AUSTIN, Texas (AP) — A bill that Republicans say would crackdown on so-called “sanctuary cities” in Texas is inching toward Gov. Greg Abbott’s desk, and time is running out for opponents hoping to weaken the impact.
The sweeping proposal would give Republican lawmakers a long-sought cudgel against local governments that don’t fully cooperate with federal immigration agents — threatening police chiefs and elected sheriffs with jail time, and fining defiant cities and counties up to $25,000 a day.
But critics are more concerned by what they see as an invitation for discrimination and intimidation. Hundreds of opponents have twice packed the Texas Capitol in as many months to protest, including young children of undocumented immigrants who pleaded with lawmakers to reconsider.
The House last week began defanging some parts of the Senate bill, including a section that would cut off all state grant funding. Republican state Rep. Charlie Geren has also signaled he wants police to have the freedom to only inquire about the immigration status of people who are under arrest and not merely detained, such as during traffic stops.
Immigration attorneys called that a significant change in the right direction but getting others will be hard-fought.
“They’re getting the same things they want, just in different ways. It hasn’t changed the spirit or intent,” said Faye Kolly, who is working against the bill on behalf of the American Immigration Lawyers Association.
A committee could send the bill to the full House as early as this week.
Here’s what else to watch for:
More flexibility to Texas’ strict voter ID law could be approved by the full Senate this week. A federal appeals court last year ruled that the Texas law discriminated against poor and minority voters, and ordered changed that were put in place ahead of the November elections.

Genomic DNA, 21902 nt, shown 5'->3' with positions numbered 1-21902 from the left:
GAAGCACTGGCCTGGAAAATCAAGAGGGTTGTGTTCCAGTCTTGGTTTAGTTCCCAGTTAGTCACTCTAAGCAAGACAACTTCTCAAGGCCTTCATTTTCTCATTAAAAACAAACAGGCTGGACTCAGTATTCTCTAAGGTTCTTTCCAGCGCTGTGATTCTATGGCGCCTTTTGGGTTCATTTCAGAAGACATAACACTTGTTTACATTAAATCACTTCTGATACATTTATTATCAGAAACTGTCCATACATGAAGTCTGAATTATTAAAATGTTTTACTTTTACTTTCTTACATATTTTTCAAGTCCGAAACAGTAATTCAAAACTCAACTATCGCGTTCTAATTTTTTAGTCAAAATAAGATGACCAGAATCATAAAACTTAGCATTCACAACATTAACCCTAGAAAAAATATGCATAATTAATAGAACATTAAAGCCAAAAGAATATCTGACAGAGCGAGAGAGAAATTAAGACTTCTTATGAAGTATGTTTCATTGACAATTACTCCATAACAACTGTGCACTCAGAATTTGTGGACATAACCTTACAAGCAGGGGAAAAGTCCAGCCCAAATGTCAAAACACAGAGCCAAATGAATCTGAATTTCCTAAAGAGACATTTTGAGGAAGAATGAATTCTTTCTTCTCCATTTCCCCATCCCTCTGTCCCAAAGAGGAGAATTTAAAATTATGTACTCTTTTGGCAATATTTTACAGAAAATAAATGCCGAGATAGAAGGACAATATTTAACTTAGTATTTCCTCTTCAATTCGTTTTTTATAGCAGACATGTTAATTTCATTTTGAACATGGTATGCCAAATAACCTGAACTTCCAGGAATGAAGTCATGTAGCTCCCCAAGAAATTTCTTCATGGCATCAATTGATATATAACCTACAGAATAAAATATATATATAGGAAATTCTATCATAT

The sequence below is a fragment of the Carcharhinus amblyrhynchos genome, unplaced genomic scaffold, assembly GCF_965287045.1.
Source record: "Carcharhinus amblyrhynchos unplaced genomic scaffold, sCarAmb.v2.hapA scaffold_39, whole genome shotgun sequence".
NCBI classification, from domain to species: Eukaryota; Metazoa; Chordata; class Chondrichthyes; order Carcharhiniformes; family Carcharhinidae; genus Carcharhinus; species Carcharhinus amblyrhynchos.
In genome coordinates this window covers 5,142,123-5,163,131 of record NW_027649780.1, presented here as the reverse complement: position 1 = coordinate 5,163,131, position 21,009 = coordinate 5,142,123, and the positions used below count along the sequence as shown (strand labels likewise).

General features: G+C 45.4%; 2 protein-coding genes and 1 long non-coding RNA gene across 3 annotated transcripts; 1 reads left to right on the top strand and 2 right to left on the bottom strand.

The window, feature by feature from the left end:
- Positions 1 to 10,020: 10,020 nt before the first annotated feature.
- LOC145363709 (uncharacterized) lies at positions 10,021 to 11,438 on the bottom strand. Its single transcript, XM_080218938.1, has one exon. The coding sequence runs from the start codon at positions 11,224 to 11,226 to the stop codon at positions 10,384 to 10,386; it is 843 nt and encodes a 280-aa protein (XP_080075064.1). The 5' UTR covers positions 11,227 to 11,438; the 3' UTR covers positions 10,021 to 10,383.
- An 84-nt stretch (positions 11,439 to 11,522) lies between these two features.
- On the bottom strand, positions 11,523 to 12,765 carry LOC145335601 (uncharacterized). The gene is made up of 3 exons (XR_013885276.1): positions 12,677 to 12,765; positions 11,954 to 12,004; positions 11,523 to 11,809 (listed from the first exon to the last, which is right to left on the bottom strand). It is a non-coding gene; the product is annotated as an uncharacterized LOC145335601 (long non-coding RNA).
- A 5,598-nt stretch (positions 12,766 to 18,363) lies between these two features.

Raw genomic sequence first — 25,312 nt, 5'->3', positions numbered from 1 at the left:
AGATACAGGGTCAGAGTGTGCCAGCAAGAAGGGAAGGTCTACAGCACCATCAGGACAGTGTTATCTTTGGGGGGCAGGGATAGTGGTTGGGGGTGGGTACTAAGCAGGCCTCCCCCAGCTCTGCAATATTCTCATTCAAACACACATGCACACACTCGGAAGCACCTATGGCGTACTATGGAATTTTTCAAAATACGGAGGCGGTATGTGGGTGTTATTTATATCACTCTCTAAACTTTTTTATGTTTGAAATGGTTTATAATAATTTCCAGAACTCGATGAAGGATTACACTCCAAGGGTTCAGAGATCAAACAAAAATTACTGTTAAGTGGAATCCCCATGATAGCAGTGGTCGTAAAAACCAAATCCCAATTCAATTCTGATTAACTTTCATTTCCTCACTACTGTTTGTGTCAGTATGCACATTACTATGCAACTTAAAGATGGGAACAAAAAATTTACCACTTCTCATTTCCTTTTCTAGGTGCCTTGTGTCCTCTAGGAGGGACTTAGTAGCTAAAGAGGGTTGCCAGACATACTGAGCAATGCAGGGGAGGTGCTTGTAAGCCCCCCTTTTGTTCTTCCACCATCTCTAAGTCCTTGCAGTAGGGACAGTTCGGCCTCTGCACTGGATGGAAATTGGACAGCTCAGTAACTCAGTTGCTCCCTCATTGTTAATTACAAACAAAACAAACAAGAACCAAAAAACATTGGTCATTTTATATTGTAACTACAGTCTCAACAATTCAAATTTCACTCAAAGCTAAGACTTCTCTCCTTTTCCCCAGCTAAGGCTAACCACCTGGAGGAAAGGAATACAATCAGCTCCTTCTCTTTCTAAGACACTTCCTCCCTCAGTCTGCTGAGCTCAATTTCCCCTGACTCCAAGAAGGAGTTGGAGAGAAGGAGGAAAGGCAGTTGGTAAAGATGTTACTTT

The Senate bill would give options to voters who declare they are unable to reasonably obtain one of acceptable seven forms of ID. But it also creates a criminal penalty of two to 10 years in prison for people found guilty of trying to get around the rules while casting a ballot.
A Dallas Democrat is calling for legislative hearings after a federal court this month ruled that Republicans in 2011 racially gerrymandered some congressional districts while drawing new voting maps.
Despite the findings of intentional discrimination, the three-judge panel in San Antonio didn’t propose an immediate fix. The maps as originally drawn were never used in an election because the same court threw them out in 2012. Republican Attorney General Ken Paxton says that makes the ruling moot but has not yet said what the state might do next.
Democrat state. Rep. Eric Johnson is now waiting to see whether the House Committee on Redistricting reviews the decision.
Budget-writers in both the House and Senate put the final touches last week on cost-cutting spending bills that could clear a first vote this week. Higher education in Texas is one area taking a hit as lawmakers scramble to close a shortfall of billions of dollars in wake of the oil slowdown.
The House is proposing less cuts by tapping into the rainy day fund — a state savings account where more than $10 billion is currently socked away — while the Senate has called for greater austerity.
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